James Becker is another second-generation “new comer” to the Valley, with his family owning Oakvale Wines on Broke Road. After James ditched his big-city finance job, he teamed with wife Meagan in 2019 to open their cellar door M & J Becker within the Tempus Two complex, showcasing the excellent wines that they make with minimal intervention from the Beckers’ impressive Ablington vineyard and beyond.
They normally spend some of their year making wine in California, where they lived for a period. This led to the Collaboration series of annual ‘one off’ wines made with friends by hand and limited to 50 cases. Meagan and James are creative and adventurous, and their wines are too. They have also released an Australian grown and made tequila-style spirit called Pinché, made with James’ brother-in-law Mark from 100% blue Agave Tequiliana plants grown
Harkham Wines is run by son Richie who presides over a groovily grungy cellar door on De Beyers Road.
It may not look the fanciest from the road, but Richie is doing all sorts of interesting things with natural wine and his idiosyncratic cellar door has a vibe like no other. Paris Texas meets Surry Hills.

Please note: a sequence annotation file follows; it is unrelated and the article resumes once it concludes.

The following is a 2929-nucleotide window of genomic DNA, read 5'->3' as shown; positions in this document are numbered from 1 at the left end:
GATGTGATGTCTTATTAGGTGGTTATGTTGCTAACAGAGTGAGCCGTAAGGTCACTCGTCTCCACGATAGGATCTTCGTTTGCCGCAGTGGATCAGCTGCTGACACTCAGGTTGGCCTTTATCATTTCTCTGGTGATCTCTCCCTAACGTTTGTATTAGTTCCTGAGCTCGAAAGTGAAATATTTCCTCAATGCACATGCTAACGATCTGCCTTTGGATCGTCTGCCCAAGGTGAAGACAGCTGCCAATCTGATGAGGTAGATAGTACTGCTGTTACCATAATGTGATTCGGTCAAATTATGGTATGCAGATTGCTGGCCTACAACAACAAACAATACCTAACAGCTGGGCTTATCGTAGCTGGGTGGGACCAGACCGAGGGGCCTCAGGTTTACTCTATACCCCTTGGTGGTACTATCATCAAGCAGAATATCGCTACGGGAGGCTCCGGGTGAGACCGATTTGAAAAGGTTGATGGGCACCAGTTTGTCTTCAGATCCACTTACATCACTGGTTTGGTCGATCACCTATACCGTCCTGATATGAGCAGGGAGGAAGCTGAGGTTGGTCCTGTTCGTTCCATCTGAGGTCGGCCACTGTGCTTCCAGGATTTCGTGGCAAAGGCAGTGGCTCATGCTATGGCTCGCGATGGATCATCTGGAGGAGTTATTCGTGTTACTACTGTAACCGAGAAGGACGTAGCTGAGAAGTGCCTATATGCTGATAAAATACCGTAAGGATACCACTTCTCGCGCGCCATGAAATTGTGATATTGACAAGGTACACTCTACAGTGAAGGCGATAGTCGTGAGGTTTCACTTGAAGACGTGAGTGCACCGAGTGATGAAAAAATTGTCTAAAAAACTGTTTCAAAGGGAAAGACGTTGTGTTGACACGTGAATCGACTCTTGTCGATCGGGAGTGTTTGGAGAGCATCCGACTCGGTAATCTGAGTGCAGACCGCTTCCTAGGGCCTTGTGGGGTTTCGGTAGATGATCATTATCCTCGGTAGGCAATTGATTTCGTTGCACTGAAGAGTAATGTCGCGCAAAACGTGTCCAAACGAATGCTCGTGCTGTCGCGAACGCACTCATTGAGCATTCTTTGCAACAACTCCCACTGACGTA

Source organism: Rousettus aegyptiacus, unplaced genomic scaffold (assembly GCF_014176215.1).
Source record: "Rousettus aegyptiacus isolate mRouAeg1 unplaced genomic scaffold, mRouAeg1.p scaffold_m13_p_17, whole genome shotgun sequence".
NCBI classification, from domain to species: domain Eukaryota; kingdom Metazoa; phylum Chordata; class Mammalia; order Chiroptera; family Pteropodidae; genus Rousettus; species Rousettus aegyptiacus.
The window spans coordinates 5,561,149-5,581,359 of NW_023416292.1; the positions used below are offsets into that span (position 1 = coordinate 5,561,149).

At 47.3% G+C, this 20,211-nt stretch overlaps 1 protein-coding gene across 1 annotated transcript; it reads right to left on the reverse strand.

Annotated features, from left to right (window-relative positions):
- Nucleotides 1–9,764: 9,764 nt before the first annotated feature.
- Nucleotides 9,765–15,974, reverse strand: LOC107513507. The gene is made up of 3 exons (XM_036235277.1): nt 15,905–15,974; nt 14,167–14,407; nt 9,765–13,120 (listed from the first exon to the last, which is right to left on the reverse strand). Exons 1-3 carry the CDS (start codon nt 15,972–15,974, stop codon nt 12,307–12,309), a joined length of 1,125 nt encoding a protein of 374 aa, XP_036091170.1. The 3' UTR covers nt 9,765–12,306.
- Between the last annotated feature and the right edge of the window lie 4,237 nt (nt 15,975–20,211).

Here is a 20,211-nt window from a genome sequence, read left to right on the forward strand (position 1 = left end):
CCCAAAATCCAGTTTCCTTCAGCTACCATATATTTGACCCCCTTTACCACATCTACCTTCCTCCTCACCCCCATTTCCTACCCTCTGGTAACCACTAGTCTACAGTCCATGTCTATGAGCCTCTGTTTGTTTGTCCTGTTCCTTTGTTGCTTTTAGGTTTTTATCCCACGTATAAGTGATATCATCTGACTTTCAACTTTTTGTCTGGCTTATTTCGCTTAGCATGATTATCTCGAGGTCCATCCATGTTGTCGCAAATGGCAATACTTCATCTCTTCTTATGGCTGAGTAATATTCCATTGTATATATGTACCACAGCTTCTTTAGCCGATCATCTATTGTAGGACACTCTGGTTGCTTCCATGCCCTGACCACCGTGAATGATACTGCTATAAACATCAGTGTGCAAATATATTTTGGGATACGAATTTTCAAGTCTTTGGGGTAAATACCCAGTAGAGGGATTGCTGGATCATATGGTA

Angus Vinden is the man of the moment on Gillards Lane, taking over from his dad Guy at Vinden Estate.
A viticulturist cum winemaker, Angus is a man of many talents – music, photography, graphic design – skilfully juggling his family’s range of Hunter classics alongside his own quirky, highly individual Headcase portfolio.
Dave Fromberg’s dad purchased their family property in Broke in the late 80s to breed and train thoroughbreds. Ex-jockey turned viticulturist Dave has recently teamed with local winemaker Nick Patterson to create the Running Horse range, which is now sold from an awe-inspiring installation of shipping containers and glass.
With gorgeous views, this intriguing, small yet totally unique space is worth a visit for Dave’s highly personal service and his delicious aged wines.
Krinklewood Wines in Broke are all about organic and biodynamic winemaking. This beautiful property changed hands recently and new owner Oscar Martin has big plans for creating a high-end eco-tourism resort to complement their award-winning wine range. Their divine ivy-covered cellar door is open seven days.
Up the road in Broke is Winmark Wines. It also changed hands a few years back and the new owner Karin Adcock has done a wonderful job with the new incarnation of the original Poole’s Rock Vineyard.
It is an extremely attractive, beautifully maintained property with cellar-door views across the local valley, a stunning rose garden, impressive sculptures and an enticing range of plush accommodation options.
Dirt Candy Wines have been causing a stir amongst the younger set, winning a Young Guns of Wine Danger Zone award for the Most Adventurous Wine in 2019.
Hunter born Daniel Payne and wife Jenni plan to open a pop-up cellar door at Wine Country Retreat on Wine Country Drive later in the year.
Story by Sally Evans, photography courtesy of cellar doors